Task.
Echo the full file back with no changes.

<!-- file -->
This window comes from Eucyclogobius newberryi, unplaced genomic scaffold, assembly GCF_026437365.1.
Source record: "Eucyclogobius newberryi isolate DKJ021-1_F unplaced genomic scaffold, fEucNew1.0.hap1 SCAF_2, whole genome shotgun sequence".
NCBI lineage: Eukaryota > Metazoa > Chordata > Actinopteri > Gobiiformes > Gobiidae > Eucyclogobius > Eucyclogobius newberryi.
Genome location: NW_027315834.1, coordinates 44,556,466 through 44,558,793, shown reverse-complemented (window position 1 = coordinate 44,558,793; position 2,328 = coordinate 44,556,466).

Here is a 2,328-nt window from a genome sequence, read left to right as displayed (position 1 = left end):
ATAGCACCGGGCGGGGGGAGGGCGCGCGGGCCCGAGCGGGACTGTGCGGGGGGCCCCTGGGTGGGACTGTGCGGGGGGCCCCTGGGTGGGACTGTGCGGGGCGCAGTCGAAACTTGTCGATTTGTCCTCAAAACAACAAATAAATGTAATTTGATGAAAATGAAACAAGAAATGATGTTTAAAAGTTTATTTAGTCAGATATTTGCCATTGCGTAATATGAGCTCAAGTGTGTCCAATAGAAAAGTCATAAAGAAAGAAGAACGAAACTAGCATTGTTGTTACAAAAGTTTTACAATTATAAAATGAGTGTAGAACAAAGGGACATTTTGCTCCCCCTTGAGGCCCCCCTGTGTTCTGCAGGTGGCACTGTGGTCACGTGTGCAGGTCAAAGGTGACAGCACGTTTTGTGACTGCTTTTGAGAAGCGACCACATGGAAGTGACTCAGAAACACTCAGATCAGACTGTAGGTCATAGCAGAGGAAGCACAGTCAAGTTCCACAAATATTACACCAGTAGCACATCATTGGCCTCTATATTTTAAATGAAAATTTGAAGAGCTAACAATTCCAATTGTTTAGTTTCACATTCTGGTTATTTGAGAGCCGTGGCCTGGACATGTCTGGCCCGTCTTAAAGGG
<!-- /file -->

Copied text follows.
This window comes from Eucyclogobius newberryi, unplaced genomic scaffold, assembly GCF_026437365.1.
Source record: "Eucyclogobius newberryi isolate DKJ021-1_F unplaced genomic scaffold, fEucNew1.0.hap1 SCAF_2, whole genome shotgun sequence".
NCBI lineage: Eukaryota > Metazoa > Chordata > Actinopteri > Gobiiformes > Gobiidae > Eucyclogobius > Eucyclogobius newberryi.
Genome location: NW_027315834.1, coordinates 44,556,466 through 44,558,793, shown reverse-complemented (window position 1 = coordinate 44,558,793; position 2,328 = coordinate 44,556,466).

Here is a 2,328-nt window from a genome sequence, read left to right as displayed (position 1 = left end):
ATAGCACCGGGCGGGGGGAGGGCGCGCGGGCCCGAGCGGGACTGTGCGGGGGGCCCCTGGGTGGGACTGTGCGGGGGGCCCCTGGGTGGGACTGTGCGGGGCGCAGTCGAAACTTGTCGATTTGTCCTCAAAACAACAAATAAATGTAATTTGATGAAAATGAAACAAGAAATGATGTTTAAAAGTTTATTTAGTCAGATATTTGCCATTGCGTAATATGAGCTCAAGTGTGTCCAATAGAAAAGTCATAAAGAAAGAAGAACGAAACTAGCATTGTTGTTACAAAAGTTTTACAATTATAAAATGAGTGTAGAACAAAGGGACATTTTGCTCCCCCTTGAGGCCCCCCTGTGTTCTGCAGGTGGCACTGTGGTCACGTGTGCAGGTCAAAGGTGACAGCACGTTTTGTGACTGCTTTTGAGAAGCGACCACATGGAAGTGACTCAGAAACACTCAGATCAGACTGTAGGTCATAGCAGAGGAAGCACAGTCAAGTTCCACAAATATTACACCAGTAGCACATCATTGGCCTCTATATTTTAAATGAAAATTTGAAGAGCTAACAATTCCAATTGTTTAGTTTCACATTCTGGTTATTTGAGAGCCGTGGCCTGGACATGTCTGGCCCGTCTTAAAGGG